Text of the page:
I've found the saving part to be the appealing. We get an instant feeling of we-did-something, but saving accompanied by investing, and planning for an early retirement would be even smarter and long term. Whether or not the early retirement happens, and whether or not the early retirement is a good idea. Many people would pay the other spouse to not retire. : )
     
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  9. armummy

    armummy Platinum IL'ite

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    I don't think I achieved financial independence even now in terms of good amount of savings that is enough . the sufficient savings amount one determines for self varies from person to person, my idea is that I should not think twice about spending on anything that i want for myself or my family or my loved ones, so the number will keep changing.

    few things which helped us on being financially comfortable are , living within means, make sure not having debts except for mortgages and investments which we did in India when we started our jobs as part of tax savings .Those investments started very early so we automatically enjoy compounding effect. we did dabble in stocks but it takes lot of time and need to be on constant watch out ,if you don't want to be caught unawares of the sudden down turn. over a long term the interest on stocks is around 12% if you are a passive investor, so we slowly moved away from stocks. I love the sips for mutual funds and risk free investments. one of the most important risk free investments has to be PPF which is very beneficial if you start as soon as you start your jobs , the impact you will see only once your ppf reaches 15 years and then you keep extending for 5 years till you retire,. another interesting investment is post office MIS investements , this also is a very good in terms of returns.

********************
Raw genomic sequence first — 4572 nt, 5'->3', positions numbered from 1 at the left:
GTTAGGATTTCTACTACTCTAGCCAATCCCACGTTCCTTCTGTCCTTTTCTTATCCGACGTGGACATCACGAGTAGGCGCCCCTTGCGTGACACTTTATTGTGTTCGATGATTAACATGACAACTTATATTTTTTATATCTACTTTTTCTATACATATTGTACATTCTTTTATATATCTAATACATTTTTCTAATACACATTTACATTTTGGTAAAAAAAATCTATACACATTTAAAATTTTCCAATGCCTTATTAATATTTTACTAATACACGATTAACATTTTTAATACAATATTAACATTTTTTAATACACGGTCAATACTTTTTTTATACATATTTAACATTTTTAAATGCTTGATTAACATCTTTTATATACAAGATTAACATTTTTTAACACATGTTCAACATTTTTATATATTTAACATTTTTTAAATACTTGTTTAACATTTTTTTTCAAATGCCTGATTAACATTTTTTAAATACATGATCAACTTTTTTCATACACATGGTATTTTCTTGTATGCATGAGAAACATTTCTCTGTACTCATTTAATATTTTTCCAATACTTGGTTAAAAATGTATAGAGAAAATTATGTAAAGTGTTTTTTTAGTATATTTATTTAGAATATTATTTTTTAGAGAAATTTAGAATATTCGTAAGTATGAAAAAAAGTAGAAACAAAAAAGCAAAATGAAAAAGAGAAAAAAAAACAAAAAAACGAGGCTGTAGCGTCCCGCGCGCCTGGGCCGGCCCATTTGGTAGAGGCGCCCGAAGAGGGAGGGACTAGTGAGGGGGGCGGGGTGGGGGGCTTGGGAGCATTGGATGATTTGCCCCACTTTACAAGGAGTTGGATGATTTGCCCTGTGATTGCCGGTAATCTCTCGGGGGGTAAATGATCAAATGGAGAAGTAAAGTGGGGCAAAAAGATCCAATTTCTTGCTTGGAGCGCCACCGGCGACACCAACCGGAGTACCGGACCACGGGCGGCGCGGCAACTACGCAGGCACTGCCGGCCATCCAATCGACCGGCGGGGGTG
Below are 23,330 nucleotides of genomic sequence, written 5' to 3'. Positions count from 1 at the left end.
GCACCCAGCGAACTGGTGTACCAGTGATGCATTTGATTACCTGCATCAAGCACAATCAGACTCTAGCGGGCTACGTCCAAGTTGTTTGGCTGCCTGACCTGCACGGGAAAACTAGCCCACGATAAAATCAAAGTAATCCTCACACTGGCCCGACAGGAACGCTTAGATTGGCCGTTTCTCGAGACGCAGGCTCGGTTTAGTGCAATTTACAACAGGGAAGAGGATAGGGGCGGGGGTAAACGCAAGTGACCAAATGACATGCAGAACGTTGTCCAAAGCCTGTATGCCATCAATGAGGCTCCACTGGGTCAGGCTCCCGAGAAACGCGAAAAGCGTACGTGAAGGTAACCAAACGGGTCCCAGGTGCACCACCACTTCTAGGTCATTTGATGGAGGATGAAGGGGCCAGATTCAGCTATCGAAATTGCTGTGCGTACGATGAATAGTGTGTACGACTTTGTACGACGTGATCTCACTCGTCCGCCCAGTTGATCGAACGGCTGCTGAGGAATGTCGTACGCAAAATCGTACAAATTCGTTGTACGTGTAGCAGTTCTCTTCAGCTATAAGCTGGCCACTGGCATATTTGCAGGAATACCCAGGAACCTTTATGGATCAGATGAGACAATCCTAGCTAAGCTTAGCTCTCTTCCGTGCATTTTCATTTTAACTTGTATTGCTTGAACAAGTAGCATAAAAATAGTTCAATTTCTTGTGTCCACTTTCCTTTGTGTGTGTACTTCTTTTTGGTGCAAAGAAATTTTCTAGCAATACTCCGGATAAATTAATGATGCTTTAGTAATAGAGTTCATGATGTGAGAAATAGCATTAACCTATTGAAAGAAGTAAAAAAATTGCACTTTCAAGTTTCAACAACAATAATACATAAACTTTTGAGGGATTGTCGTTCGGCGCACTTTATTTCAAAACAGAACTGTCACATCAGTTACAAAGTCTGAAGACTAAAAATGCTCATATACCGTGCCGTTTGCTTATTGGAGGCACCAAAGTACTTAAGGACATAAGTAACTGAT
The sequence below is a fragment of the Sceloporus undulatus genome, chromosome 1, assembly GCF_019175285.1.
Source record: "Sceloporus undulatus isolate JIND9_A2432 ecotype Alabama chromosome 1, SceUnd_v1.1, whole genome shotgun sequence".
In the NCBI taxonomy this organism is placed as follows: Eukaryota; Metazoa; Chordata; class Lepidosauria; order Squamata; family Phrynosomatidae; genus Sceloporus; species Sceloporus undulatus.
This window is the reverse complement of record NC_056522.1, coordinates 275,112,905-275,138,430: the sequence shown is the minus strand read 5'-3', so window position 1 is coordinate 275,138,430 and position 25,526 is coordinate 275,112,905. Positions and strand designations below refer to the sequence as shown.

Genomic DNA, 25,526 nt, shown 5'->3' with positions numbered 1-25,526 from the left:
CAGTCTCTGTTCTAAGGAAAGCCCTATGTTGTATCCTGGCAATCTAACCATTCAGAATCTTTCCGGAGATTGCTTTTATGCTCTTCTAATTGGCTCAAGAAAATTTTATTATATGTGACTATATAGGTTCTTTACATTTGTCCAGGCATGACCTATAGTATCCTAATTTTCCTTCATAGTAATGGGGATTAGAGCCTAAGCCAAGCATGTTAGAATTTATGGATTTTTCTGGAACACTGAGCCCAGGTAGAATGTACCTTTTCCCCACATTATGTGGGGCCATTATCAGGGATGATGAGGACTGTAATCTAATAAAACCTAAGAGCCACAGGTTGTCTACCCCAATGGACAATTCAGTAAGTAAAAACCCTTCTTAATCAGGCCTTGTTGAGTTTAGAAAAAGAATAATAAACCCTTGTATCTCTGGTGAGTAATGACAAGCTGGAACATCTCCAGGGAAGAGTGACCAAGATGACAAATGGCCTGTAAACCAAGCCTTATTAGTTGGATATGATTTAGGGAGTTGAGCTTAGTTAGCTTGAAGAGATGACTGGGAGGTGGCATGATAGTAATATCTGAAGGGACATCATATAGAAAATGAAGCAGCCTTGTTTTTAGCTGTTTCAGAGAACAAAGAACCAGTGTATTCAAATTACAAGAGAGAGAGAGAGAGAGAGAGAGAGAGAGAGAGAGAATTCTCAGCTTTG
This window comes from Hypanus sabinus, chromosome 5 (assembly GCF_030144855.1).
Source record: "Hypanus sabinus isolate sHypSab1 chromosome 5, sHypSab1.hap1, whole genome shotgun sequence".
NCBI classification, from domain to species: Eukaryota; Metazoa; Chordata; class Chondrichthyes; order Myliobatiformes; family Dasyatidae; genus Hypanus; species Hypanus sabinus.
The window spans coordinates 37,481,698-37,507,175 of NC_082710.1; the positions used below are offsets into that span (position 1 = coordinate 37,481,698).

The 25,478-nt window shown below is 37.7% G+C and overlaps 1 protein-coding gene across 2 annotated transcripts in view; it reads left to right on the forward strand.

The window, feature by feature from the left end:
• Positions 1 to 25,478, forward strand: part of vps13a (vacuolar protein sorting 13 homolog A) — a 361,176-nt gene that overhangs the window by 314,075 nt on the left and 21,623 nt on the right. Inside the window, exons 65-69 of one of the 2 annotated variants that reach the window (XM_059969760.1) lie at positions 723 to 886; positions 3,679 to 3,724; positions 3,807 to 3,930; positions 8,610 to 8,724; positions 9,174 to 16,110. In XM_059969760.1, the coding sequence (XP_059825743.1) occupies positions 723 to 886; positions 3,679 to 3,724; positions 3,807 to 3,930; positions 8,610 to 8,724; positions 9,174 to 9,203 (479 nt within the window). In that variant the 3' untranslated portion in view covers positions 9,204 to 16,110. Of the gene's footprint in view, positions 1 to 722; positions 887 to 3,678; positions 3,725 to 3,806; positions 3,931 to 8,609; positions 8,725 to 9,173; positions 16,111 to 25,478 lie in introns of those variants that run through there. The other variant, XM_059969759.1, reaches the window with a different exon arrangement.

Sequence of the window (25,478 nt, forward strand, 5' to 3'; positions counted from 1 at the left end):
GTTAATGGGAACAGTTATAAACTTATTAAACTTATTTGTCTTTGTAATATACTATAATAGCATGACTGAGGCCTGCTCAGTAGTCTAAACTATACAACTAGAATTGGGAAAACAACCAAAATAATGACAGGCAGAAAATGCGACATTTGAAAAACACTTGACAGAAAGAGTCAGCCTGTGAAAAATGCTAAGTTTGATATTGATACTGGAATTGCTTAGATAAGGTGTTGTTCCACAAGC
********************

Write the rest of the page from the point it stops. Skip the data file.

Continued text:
one lesson I learnt is stay clear of ULIPS , I happened to buy one and I am still carrying it but it is not a good investment.

    buy homes early in career but make sure you don't exceed the mortgage payments to more than 30% of your income ,so you are able to sustain it in worst case scenarios of job loss etc till you happen to find a new one...

    since Rihana mentioned early retirement, just wanted to post my thoughts on it, it may good for one partner to take early retirement with a certain amount saved up but I feel it is not good for both to quit, atleast one partner should have a decent income.

    the current movement in US is FIRE and I feel it is little extreme to my taste, the retired early are not truly retired , the best cases earn money by promoting the idea and the rest follow and live extremely frugally in the name of early retirement which is not my idea of living. the current FIRE might have experienced a good stock market run and a good returns on investments, once the down turn hits ,there will be loss in Capitol which will be a big hit. also they assume that they can find a job when ever they can which is also not true.

    one thing that also helps me is getting max out of stuff I buy, bags I buy lasts for years. shoes i buy last for years, equipment I buy last for years and I am not into yearly upgrades of anything.
     
    Last edited: Dec 3, 2018
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  10. Gallant

    Gallant Silver IL'ite

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    Here are some suggestions:

    1. Since banks give only a meagre simple interest rates like 0.5~1% or less, only keep emergency funds in banks. Emergency for jobloss, medical, any other urgent needs, etc.,
    2. Build the financial foundation by first protecting you and your family by having life insurance. There are lot of options in life insurance. You can accumulate cash (compound interest) in life insurance which can be used in the future for retirement, college education for your kids, etc. Life insurance is an excellent vehicle for tax savings.
    Read these books on how to accumulate money using life insurance:
    1. Money Wealth and life insurance by Jake Thompson
    2. The Power of Zero by David McKnight (This book guides you how to get 0% tax)

    3. Match only your employer contribution in retirement savings plan like 401K (tax deferred) or any other equivalent plan. If you have any other earned income, use IRA for tax deferred retirement savings. You can also have Roth IRA with your after tax money contribution and keep the account for 5 years to get qualified for tax free earnings on your distributions at your retirement.
    4. Now, with more money left, you can play with risk investments on stocks, bonds, mutual funds, etc.
     
    Last edited: Dec 3, 2018